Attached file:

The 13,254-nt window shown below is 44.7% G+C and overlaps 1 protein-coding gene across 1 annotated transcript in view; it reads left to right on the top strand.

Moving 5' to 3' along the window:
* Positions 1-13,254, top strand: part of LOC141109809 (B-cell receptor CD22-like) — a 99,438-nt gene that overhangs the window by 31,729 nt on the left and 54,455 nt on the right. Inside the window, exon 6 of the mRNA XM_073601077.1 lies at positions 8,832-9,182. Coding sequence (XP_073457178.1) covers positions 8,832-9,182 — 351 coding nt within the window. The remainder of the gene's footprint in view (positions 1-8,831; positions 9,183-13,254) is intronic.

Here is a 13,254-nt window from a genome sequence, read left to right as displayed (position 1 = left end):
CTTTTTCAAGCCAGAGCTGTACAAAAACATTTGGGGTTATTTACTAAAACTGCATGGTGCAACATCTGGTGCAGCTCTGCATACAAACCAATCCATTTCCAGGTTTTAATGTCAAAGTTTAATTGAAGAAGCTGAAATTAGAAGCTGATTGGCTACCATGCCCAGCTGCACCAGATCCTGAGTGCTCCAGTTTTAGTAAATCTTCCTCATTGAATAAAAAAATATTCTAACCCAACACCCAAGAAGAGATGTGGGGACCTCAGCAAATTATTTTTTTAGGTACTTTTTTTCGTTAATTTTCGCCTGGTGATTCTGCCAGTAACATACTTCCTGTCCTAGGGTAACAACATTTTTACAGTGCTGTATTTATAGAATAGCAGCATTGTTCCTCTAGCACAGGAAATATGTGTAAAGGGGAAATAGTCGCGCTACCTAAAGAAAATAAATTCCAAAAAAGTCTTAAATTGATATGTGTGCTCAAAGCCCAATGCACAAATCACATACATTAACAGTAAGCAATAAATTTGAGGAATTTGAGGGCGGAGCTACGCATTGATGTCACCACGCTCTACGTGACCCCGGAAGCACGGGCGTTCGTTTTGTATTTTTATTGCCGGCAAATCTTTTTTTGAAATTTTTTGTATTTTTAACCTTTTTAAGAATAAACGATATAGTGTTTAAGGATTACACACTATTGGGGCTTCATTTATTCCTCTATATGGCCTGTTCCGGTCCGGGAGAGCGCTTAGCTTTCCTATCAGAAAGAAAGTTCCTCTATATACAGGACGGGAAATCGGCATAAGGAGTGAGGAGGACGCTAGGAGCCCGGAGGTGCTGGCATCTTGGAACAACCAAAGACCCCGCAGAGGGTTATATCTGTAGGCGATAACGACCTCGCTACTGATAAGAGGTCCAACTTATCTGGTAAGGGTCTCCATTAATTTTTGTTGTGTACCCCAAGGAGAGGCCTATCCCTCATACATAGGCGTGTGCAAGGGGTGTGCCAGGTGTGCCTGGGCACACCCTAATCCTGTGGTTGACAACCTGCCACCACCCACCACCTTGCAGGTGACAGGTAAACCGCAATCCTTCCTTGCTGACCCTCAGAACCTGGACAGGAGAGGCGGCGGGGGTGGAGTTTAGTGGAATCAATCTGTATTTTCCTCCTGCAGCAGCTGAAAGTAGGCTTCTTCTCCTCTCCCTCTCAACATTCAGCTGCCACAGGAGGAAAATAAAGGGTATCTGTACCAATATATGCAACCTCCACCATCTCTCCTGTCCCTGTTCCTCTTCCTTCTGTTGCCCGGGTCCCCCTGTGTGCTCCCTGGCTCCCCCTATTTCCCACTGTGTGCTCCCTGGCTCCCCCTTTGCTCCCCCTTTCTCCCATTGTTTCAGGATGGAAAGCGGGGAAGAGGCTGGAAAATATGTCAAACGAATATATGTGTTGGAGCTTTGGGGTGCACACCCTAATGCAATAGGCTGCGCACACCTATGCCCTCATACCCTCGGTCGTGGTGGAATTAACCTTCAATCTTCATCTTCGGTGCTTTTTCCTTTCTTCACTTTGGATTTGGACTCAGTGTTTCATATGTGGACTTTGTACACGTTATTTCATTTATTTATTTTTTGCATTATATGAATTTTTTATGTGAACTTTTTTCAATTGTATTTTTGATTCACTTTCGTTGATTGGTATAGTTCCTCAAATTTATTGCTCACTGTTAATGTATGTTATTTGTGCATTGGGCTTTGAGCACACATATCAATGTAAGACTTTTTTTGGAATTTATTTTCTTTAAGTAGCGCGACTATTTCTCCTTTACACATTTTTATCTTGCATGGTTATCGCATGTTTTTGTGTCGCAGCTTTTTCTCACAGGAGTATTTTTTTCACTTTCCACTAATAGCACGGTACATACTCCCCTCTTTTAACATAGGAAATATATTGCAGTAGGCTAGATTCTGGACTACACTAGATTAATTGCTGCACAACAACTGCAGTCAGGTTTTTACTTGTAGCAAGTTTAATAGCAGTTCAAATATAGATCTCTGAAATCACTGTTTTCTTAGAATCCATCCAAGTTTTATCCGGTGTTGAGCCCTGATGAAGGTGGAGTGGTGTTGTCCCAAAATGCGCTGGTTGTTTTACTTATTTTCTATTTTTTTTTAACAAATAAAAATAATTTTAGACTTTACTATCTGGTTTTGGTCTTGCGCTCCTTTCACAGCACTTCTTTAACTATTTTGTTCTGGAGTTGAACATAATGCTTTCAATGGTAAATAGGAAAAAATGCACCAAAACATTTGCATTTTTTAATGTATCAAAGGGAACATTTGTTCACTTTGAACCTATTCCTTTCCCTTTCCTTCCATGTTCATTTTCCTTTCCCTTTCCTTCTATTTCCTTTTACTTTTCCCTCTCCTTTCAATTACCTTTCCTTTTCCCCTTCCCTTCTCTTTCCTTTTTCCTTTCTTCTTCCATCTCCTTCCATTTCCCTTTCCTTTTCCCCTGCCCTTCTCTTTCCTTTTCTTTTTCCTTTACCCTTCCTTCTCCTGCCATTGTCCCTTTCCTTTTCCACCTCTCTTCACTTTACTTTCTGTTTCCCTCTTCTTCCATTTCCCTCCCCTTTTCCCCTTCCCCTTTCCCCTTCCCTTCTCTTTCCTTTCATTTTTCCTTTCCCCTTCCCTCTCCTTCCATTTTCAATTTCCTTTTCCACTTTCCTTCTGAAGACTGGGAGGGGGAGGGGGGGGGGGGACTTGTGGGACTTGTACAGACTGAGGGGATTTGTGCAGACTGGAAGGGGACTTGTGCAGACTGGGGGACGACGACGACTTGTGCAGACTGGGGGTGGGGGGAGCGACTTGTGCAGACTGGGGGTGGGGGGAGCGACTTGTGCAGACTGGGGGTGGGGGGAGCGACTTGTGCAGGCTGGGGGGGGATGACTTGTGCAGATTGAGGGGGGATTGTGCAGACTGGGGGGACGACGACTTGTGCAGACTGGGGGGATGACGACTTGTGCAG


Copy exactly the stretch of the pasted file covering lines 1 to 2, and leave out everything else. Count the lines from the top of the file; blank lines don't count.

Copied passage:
The 13,254-nt window shown below is 44.7% G+C and overlaps 1 protein-coding gene across 1 annotated transcript in view; it reads left to right on the top strand.

Moving 5' to 3' along the window: